Sheppard Robson’s redevelopment of a PFI hospital in Essex aimed to maximise views for patients. But how did it square this rather pricey ambition with the need to keep costs down?

Cost is never far from the decision-making process when it comes to building a PFI hospital. And the £21m redevelopment of Brentwood Community Hospital in Essex is no exception. So how has the design team managed to get away with a building envelope that is a third larger than the most efficient conventional design?

The redevelopment replaces a thirties building with a facility that is twice the size. According to Jason Speechly-Dick, design director at Sheppard Robson, the typical response would have been to pack it all together in a tight cluster of buildings to make the most economical box. “At competition stage we knew our competitors would do a compact building, so we took the decision that the design would win this one and went for a more radical approach.”

What drove it was the desire to create a building that would promote patient rehabilitation. One of the main aims was to bring as much daylight into the 8,500m2 floor area as possible and maximise the views across the grounds and surrounding woodland.

Sheppard Robson’s response is a collection of buildings with relatively shallow floor plates that follow the arc of the site’s sun path to capture maximum daylight. Cupped within the crescent is a garden that is overlooked by the maternity ward, the day hospital and the children’s ward. “We put the people on the perimeter where they can benefit from the daylight and the circulation and support facilities in the centre of the building where daylight was less critical,” says Speechly-Dick.

Everyone has access to a view, even the radiologists who might be more used to occupying dark bunkers in hospital basements. “Recruitment and retention is an issue and providing good quality working spaces helps,” says Helen Bunder-Smith, the project architect. Typically, the floor layout comprise a 4.8m wide room on the north side, a 2.2m central corridor and a 8m perimeter ward.

Perhaps surprisingly, having such a long and thin building didn’t affect circulation unduly. Brentwood is a community hospital which incorporates in-patient and out-patient facilities in five distinct departments including a rehabilitation ward and a women’s and children’s unit. But these departments are virtually independent of one another and, apart from sharing some central resources, could almost stand alone as separate buildings.

The site also worked in the design’s favour. A fall of 11m from east to west has allowed the building to be stacked to three storeys at one end. “It’s a simple concept,” says Speechly-Dick. “The power is in the plan. If you get this right, everything else tends to fall into place.”

However, the scheme needed to stack up financially. Three options were considered at the design stage. The first was a four-storey “stacked box” approach using deep-plan floors that gave 38% of the rooms access to a view and daylight. The second was a three-storey reticulate finger design, where 54% had the view. The third was the two and three-storey crescent-shaped building you see pictured here where the figure reached an impressive 78%.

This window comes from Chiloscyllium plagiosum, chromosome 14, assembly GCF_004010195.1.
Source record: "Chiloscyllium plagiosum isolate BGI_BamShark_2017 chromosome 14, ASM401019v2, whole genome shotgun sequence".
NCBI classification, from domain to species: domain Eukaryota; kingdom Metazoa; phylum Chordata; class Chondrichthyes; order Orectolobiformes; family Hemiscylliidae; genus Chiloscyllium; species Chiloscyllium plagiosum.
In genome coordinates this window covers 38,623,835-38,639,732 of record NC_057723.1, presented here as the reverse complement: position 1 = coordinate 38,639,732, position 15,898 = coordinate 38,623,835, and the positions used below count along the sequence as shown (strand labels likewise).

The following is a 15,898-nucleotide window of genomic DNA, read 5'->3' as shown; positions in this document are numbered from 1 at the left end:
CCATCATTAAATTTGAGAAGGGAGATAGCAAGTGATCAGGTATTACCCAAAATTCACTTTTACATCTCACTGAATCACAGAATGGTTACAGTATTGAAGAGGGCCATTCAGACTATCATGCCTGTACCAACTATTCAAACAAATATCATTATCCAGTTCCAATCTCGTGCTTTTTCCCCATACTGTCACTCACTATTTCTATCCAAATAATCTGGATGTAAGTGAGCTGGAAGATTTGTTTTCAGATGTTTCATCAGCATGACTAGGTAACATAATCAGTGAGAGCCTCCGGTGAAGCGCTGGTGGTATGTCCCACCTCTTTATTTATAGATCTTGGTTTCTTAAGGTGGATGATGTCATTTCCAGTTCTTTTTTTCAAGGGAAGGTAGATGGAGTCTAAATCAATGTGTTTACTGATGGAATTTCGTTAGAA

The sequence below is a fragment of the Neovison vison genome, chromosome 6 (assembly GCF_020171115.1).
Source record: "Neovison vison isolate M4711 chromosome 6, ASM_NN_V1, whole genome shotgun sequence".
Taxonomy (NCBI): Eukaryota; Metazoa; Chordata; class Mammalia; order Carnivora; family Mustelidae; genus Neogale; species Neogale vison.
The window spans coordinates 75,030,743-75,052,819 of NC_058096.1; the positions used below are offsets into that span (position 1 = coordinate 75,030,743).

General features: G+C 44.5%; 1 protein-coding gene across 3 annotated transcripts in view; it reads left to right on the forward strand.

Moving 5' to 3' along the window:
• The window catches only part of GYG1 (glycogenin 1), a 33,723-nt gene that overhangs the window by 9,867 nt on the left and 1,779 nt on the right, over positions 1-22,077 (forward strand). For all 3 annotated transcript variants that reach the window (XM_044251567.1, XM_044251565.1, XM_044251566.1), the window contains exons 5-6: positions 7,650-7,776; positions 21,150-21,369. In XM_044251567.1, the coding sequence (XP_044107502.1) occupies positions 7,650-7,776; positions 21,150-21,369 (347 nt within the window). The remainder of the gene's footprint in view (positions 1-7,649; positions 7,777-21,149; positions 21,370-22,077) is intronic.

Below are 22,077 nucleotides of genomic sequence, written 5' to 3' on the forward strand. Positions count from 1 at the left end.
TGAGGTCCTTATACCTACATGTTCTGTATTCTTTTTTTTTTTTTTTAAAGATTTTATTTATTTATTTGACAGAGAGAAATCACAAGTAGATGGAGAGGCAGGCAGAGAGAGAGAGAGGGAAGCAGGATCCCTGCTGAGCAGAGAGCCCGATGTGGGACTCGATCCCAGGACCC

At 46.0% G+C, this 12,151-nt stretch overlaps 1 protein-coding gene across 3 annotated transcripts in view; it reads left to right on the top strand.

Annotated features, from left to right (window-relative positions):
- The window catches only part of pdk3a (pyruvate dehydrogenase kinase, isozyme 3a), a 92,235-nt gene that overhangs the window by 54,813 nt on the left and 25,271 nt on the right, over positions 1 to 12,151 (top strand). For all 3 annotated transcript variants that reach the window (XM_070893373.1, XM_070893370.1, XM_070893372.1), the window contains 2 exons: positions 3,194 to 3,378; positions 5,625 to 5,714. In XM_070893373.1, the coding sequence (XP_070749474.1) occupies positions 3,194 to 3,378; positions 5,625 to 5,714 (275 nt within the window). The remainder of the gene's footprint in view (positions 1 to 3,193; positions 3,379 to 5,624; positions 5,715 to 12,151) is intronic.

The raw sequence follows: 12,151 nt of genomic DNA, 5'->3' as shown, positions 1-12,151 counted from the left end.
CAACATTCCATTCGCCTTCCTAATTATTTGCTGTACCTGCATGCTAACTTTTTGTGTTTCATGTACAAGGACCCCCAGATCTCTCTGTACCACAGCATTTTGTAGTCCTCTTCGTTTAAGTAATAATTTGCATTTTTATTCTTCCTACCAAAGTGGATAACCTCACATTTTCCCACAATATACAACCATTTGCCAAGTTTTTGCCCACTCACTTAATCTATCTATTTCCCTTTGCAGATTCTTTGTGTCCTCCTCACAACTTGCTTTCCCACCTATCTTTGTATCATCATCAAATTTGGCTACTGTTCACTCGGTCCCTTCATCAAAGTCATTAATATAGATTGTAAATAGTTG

The drawback with this approach was cost. Compared with a compact building, it had considerably more surface area and was therefore more expensive. To overcome this the design team had to come up with a building envelope that was as cost-effective as possible.

To get the cost down, money normally set aside for curtain walling and special features such as double-storey atrium spaces and glazed links was instead put towards a simpler system that could be used for almost the entire envelope.

A flat-slab insitu concrete frame construction was adopted which would give the flexibility of putting openings wherever they were needed in the facade. The answer for the envelope was a wall system that comprises 100mm dense blockwork with a 6mm white acrylic render on 60mm of insulation on the garden side which gives a visual imitation of a thirties modernist style.

On the street side, 100mm-wide Western red cedar planks fixed to battens replaces the render. “The residents thought that a hospital twice the size of the old one would bring down the value of their homes. This drove the use of the wooden cladding on that side of the building to help it blend in with the existing mature trees,” says Speechly-Dick. An aluminium double-glazed stick system that is polyester powder coated was used in small areas.

Despite the higher surface area of the “crescent” building, Speechly-Dick says they were able to manage the cost by also targeting the M&E services. “We worked hard to get the plant room sizes down – 30% in places – and minimise the length of the service runs, while the flat insitu concrete building frame also lends itself to easier fixing of the services.”

This two-pronged attack has worked and Speechly-Dick says he’s proud of the results. And while the layout wouldn’t work on every site, it makes the most of this one.

The options considered

Option A The “box” scheme: three storeys with floor plates 50m deep, a building envelope of 2,900m2 and a 2,800m2 roof area

Option B The “fingers” scheme: three storeys with a 20m-deep floorplate, a building envelope area of about 3,400m2 and 2,800m2 roof area

Option C The “crescent” scheme: two storeys, 14-to-18m-deep floorplates, a building envelope area of about 3,900m2 (made up of 1,700m2 insulated render and 2,000m2 timber cladding) and 4,000m2 roof area.